Black History Month: Then and Now in Sports

Wilt Chamberlain paved the way for future players of color

In honor of Black History Month, Black Enterprise is highlighting past pioneers and current day historymakers of color. Today, we are reflecting on two iconic sports influencers:  LA Lakers.

[Related: Black History Month: Then and Now in Education]

Then

Wilt Chamberlain (1936-1999)

Considered one of the greatest to ever play the game, Wilt Chamberlain remains the only player in NBA history to average at least 30 points and 20 rebounds per game in one season. In addition to earning a multitude of awards and titles, such as NBA All-Star (13 times), All-Time Top Rebounder, Scoring Champion, Assists Leader and many more, “Goliath” was also responsible for changing the game.

His professional career began when he joined the Harlem Globetrotters in 1958, with whom he played for one year, selling out tours and breaking records, which led to the team to retire his number, 13, in 2000.

Chamberlain made his big debut in the NBA when he was drafted by the Philadelphia Warriors in 1959, breaking eight records during his first season. He later went on to play for the 76ers in 1965 for three years, where he continued to dominate the court, dropping an NBA-record by scoring a whopping 100 points in 1962 against the New York Knicks.

In 1968, Chamberlain joined a Hall-of-Fame squad with the LA Lakers. He went on to finish his NBA career playing for the Lakers, with the last play of his career being a dunk with one second left, against the New York Knicks in 1973. His contributions in basketball are directly reflected in the fact that he was responsible for several rule changes, such as instituting offensive goal-tending and revising rules governing an inbound pass and shooting free throws. Chamberlain will always be regarded as a basketball legend and black hero.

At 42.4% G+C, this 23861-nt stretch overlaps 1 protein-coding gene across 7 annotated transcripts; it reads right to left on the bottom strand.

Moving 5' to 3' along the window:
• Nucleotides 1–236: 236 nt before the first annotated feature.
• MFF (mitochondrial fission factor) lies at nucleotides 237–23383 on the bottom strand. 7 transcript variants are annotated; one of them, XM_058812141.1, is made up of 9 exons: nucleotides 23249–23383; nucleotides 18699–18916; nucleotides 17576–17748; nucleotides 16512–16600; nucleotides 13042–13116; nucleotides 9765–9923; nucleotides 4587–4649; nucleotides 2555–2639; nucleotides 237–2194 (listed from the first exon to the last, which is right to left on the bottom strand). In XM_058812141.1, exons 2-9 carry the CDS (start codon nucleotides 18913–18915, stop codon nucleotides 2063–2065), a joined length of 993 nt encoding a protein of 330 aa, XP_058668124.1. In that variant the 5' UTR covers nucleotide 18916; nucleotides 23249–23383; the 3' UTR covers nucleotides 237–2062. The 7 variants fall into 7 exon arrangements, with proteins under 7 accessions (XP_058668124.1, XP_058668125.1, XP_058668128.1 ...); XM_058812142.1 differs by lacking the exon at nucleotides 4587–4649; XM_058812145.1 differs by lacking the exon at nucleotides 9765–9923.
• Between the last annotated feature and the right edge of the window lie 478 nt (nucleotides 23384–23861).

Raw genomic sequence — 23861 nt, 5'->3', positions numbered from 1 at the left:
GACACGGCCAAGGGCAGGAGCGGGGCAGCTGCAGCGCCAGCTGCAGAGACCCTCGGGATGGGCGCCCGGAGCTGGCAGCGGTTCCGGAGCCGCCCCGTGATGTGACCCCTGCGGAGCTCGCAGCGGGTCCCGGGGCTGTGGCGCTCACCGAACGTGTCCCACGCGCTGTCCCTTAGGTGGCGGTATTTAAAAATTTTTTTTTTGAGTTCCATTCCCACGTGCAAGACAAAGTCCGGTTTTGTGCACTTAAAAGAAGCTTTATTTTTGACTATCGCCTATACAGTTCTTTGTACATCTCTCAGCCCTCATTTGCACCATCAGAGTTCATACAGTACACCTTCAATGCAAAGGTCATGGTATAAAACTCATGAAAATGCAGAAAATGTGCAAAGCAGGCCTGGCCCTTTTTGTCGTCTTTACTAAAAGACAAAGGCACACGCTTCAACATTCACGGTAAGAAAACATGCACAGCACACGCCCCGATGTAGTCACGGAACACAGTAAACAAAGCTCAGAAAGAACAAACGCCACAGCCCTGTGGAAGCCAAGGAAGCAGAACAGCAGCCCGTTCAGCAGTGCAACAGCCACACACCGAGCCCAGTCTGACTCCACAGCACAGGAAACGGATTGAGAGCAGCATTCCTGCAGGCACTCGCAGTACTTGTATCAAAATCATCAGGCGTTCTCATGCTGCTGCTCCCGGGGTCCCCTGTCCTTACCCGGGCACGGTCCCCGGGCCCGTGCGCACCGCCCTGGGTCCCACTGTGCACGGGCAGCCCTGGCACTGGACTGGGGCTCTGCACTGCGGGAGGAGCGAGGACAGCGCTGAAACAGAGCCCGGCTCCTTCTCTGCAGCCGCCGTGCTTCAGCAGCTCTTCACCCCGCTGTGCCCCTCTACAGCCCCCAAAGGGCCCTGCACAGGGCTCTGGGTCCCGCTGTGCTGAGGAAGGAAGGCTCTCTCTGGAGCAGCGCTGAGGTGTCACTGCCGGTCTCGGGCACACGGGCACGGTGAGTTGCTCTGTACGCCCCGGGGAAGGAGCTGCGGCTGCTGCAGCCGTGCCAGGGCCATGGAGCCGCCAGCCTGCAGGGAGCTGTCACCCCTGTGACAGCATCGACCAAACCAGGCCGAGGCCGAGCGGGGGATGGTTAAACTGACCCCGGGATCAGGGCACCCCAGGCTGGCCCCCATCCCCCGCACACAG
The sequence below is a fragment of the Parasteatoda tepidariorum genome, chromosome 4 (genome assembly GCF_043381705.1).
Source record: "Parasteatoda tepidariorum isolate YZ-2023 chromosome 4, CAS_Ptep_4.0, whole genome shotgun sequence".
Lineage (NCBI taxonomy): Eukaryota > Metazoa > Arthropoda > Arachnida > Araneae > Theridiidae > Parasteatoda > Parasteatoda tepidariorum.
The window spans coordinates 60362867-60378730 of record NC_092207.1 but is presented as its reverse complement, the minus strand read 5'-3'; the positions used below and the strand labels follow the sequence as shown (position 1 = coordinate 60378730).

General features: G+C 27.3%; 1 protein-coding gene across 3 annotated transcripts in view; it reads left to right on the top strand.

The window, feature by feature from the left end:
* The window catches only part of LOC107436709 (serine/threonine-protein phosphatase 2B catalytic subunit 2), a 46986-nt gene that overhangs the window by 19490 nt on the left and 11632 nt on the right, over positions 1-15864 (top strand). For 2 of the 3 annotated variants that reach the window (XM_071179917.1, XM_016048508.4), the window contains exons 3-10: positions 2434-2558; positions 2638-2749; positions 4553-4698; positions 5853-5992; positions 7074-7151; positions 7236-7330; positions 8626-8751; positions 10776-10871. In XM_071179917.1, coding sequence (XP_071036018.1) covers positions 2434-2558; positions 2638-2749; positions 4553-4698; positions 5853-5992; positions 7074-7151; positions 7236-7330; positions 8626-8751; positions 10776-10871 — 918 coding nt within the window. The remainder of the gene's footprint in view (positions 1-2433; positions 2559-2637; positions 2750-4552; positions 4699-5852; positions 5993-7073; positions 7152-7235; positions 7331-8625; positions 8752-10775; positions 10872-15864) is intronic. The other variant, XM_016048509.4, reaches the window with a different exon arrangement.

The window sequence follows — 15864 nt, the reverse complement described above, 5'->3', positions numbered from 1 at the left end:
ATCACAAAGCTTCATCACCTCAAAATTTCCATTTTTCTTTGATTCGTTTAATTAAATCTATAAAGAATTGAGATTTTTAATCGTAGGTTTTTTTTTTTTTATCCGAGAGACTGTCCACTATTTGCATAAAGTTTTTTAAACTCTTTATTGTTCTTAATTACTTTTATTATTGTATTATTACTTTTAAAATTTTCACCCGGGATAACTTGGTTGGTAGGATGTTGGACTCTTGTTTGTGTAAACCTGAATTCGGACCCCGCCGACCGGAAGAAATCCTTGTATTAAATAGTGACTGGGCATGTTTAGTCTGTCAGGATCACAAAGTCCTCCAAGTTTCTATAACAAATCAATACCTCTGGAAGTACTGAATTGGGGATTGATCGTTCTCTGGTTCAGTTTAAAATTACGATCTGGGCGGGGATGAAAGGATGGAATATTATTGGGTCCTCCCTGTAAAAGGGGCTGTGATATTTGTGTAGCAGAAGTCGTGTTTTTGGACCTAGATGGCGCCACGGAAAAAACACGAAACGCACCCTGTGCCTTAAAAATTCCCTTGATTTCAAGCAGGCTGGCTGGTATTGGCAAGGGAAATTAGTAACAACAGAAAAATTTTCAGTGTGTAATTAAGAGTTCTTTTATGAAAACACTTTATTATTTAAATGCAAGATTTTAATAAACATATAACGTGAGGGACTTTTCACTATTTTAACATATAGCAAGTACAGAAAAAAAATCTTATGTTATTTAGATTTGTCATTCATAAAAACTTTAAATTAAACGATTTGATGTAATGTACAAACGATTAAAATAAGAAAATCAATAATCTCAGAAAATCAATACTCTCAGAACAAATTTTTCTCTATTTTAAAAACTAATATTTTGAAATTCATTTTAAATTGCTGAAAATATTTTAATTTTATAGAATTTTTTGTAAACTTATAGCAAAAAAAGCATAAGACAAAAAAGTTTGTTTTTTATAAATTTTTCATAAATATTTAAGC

Now

Kobe Bryant (1978- )

Today, another Laker rules the court. Kobe Bryant has won five NBA championships with the Los Angeles Lakers. After surpassing Michael Jordan on the NBA all-time scoring list, for third place in 2014, Bryant announced that the 2015-2016 season would be his last.

Like Chamberlain, Bryant was the recipient of many awards, including becoming the youngest All-Star (at just 19-years-old) in NBA history, Most Valuable Player, and many others. Bryant also played in both the 2008 and 2012 U.S. Olympic teams, where he won back-to-back gold medals with teammates Kevin Durant, LeBron James, and Carmelo Anthony. Bryant was the next closest to score anywhere near Chamberlain’s record 100-point game, when he totaled a high of 81 points in one game in 2006.

[Related: [WATCH] Icons Connect: Kobe Bryant Meets 1st Black Player for Minneapolis Lakers]

When Bryant announced his plans to retire, NBA Commissioner Adam Silver was quoted saying, “With 17 NBA All-Star selections, an NBA MVP, five NBA championships with the Lakers, two Olympic gold medals and a relentless work ethic, Kobe Bryant is one of the greatest players in the history of our game. Whether competing in the Finals or hoisting jump shots after midnight in an empty gym, Kobe has an unconditional love for the game.”

Both Chamberlain and Bryant were leaders in NBA history, and should be recognized as important figures in black history during this month.

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